How to parallelise Kafka consumers
Kafka is an asynchronous messaging queue. Kafka consumer, consumes message from Kafka and does some processing like updating the database or making a network call. If you are fairly new to Kafka concepts, please read my blog on basic concepts of Kafka.
As we see, Kafka consumers might do some time taking operations. This means consumers might not catch up with the speed at which the messages are being produced and thus increasing lag. Lag is the number of new messages which are yet to be read.
One of the good things we get using Asynchronous messaging queues like Kafka, is producers and consumers can write and read at their own speed. But, slow processing consumers could lead to high lag in Kafka. Kafka’s way of solving this problem is by using consumer groups.
What is a Consumer group?
Consumer group is a grouping mechanism of multiple consumers under one group. Data is equally divided among all the consumers of a group, with no two consumers of a group receiving the same data. Let’s see more details about it.
While consuming from Kafka, consumers could register with a specific group-id to Kafka. Consumers registered with the same group-id would be part of one group. Group-id plays a crucial role in consumption from Kafka. Consumers would be able to consume only from the partitions of the topic which are assigned to it by Kafka.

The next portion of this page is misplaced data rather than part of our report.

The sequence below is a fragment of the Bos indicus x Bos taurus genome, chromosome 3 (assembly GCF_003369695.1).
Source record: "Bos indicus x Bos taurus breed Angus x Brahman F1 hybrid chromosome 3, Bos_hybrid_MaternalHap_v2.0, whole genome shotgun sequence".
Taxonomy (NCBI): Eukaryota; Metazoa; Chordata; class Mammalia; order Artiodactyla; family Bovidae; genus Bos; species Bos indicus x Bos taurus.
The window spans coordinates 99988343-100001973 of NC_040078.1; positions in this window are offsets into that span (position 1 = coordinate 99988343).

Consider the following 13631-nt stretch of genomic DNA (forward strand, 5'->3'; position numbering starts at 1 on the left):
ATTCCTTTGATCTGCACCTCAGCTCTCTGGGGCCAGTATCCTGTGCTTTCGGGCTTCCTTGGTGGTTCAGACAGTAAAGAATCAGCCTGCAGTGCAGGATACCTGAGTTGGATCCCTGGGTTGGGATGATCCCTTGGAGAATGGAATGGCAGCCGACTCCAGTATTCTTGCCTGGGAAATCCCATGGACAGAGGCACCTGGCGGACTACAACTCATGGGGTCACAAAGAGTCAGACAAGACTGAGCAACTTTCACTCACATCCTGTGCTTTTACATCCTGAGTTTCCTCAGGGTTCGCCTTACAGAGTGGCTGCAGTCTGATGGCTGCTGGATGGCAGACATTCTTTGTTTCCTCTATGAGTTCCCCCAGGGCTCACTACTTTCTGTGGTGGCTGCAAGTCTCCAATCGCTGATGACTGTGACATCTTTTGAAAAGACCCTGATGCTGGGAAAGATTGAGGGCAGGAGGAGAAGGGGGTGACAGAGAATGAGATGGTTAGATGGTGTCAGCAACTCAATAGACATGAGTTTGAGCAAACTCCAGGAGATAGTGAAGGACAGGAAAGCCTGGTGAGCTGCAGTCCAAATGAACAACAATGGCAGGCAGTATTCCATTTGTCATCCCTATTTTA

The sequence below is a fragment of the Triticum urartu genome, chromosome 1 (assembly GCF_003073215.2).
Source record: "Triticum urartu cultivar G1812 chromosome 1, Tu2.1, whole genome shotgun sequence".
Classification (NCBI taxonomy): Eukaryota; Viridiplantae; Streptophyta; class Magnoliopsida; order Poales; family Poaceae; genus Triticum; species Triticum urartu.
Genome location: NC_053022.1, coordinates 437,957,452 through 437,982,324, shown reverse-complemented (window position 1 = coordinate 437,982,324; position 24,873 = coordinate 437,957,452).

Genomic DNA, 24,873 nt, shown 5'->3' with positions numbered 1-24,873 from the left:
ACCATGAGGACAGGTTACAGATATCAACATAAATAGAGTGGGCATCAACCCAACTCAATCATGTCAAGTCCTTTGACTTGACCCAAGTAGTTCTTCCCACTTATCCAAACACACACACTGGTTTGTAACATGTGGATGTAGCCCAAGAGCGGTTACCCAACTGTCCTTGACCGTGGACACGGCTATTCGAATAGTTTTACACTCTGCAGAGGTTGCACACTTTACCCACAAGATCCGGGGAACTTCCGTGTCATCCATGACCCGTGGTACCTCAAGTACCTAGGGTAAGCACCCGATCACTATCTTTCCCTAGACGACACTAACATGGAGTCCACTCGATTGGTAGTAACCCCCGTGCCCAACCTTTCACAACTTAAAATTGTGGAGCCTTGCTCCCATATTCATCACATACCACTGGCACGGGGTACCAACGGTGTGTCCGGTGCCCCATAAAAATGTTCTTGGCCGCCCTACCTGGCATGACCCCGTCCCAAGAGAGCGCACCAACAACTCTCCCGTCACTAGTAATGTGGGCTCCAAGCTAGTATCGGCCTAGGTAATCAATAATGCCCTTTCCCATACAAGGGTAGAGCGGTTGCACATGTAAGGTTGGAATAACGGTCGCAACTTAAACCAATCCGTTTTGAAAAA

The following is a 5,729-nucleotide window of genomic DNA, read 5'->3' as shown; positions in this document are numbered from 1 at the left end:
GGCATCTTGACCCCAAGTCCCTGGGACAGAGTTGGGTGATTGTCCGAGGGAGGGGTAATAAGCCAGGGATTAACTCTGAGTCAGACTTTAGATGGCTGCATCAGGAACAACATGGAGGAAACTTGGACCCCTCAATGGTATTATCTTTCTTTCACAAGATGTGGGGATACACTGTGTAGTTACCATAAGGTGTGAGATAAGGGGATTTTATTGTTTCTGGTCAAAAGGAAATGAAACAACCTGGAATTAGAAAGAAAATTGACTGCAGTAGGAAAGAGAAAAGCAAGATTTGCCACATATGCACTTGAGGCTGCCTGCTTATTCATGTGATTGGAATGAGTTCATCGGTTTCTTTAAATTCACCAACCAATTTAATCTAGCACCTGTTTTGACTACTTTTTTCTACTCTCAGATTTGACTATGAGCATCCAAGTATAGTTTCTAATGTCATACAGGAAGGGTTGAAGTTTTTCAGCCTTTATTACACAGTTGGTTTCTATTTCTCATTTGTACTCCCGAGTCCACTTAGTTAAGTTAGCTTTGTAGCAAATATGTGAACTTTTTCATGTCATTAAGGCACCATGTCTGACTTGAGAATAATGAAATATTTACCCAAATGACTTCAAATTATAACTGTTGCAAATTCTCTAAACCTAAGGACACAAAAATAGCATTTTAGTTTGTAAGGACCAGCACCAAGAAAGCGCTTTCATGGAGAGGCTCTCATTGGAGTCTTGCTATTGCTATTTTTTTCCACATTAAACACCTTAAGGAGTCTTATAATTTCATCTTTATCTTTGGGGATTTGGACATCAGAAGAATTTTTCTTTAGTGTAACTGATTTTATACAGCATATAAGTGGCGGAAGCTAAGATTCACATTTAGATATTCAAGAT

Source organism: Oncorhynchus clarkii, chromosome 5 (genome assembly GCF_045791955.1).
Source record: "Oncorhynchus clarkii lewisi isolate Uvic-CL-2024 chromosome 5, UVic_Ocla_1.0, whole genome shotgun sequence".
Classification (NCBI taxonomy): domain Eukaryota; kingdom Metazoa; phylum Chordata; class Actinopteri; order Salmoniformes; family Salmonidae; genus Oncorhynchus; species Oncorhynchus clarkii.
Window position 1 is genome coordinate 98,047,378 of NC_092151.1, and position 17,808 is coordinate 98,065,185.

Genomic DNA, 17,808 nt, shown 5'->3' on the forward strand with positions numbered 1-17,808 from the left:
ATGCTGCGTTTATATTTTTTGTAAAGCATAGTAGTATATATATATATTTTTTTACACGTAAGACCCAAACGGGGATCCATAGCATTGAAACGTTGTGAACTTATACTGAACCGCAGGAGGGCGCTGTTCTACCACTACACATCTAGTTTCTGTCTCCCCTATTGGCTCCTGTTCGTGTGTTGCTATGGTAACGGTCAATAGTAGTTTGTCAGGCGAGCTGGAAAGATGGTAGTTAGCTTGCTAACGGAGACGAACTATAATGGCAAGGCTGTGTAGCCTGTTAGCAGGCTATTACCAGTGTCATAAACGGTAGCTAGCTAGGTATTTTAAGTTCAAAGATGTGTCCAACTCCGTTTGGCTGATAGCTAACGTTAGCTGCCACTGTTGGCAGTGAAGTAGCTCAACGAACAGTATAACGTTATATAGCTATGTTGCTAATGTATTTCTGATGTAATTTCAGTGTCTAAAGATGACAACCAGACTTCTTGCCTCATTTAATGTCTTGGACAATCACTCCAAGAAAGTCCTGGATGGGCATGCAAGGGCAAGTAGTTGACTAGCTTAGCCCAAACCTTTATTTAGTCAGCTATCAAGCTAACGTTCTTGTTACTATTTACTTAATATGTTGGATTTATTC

How Kafka assigns the partitions to consumers?
Before assigning partitions to a consumer, Kafka would first check if there are any existing consumers with the given group-id.
When there are no existing consumers with the given group-id, it would assign all the partitions of that topic to this new consumer.
When there are two consumers already with the given group-id and a third consumer wants to consume with the same group-id. It would assign the partitions equally among all the three consumers. No two consumers of the same group-id would be assigned to the same partition.
Suppose, there is a topic with 4 partitions and two consumers, consumer-A and consumer-B wants to consume from it with group-id “app-db-updates-consumer”.
As shown in the diagram, Kafka would assign:
- partition-1 and partition-2 to consumer-A
- partition-3 and partition-4 to consumer-B.
This means, the same data wouldn’t consumed by the consumers within the same group.
How to decide on whether to use same or different consumer group for the consumers? It depends on use case to use case. Let’s understand this in more detail.
When to use the same consumer group?
Consumers should be part of the same group, when the consumer performing an operation needs to be scaled up to process in parallel. Consumers part of the same group would be assigned with different partitions. As said before, no two consumers of the same group-id would get assigned to the same partition. Hence, each consumer part of a group would be processing different data than the other consumers within the same group. Leading to parallel processing. This is one of the ways suggested by Kafka to achieve parallel processing in consumers.